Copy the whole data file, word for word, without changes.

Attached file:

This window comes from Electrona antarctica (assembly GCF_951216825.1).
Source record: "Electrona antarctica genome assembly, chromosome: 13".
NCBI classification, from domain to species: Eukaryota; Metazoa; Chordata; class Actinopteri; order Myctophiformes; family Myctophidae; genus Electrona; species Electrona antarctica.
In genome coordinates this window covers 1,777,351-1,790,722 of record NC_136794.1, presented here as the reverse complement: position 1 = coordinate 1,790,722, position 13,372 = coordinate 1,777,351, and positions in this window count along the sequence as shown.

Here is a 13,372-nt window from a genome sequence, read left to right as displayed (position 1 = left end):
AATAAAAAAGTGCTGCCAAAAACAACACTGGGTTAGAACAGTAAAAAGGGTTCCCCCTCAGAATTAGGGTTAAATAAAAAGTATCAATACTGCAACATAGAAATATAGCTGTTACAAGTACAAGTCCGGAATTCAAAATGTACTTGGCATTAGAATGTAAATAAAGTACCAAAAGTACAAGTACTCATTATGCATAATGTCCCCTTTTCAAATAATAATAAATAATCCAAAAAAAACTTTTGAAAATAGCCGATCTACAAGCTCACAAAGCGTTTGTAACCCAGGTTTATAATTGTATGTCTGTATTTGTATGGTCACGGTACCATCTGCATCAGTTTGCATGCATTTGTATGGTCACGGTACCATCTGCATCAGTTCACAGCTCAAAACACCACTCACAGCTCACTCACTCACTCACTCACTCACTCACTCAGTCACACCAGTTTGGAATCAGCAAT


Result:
This window comes from Electrona antarctica (assembly GCF_951216825.1).
Source record: "Electrona antarctica genome assembly, chromosome: 13".
NCBI classification, from domain to species: Eukaryota; Metazoa; Chordata; class Actinopteri; order Myctophiformes; family Myctophidae; genus Electrona; species Electrona antarctica.
In genome coordinates this window covers 1,777,351-1,790,722 of record NC_136794.1, presented here as the reverse complement: position 1 = coordinate 1,790,722, position 13,372 = coordinate 1,777,351, and positions in this window count along the sequence as shown.

Here is a 13,372-nt window from a genome sequence, read left to right as displayed (position 1 = left end):
AATAAAAAAGTGCTGCCAAAAACAACACTGGGTTAGAACAGTAAAAAGGGTTCCCCCTCAGAATTAGGGTTAAATAAAAAGTATCAATACTGCAACATAGAAATATAGCTGTTACAAGTACAAGTCCGGAATTCAAAATGTACTTGGCATTAGAATGTAAATAAAGTACCAAAAGTACAAGTACTCATTATGCATAATGTCCCCTTTTCAAATAATAATAAATAATCCAAAAAAAACTTTTGAAAATAGCCGATCTACAAGCTCACAAAGCGTTTGTAACCCAGGTTTATAATTGTATGTCTGTATTTGTATGGTCACGGTACCATCTGCATCAGTTTGCATGCATTTGTATGGTCACGGTACCATCTGCATCAGTTCACAGCTCAAAACACCACTCACAGCTCACTCACTCACTCACTCACTCACTCACTCAGTCACACCAGTTTGGAATCAGCAAT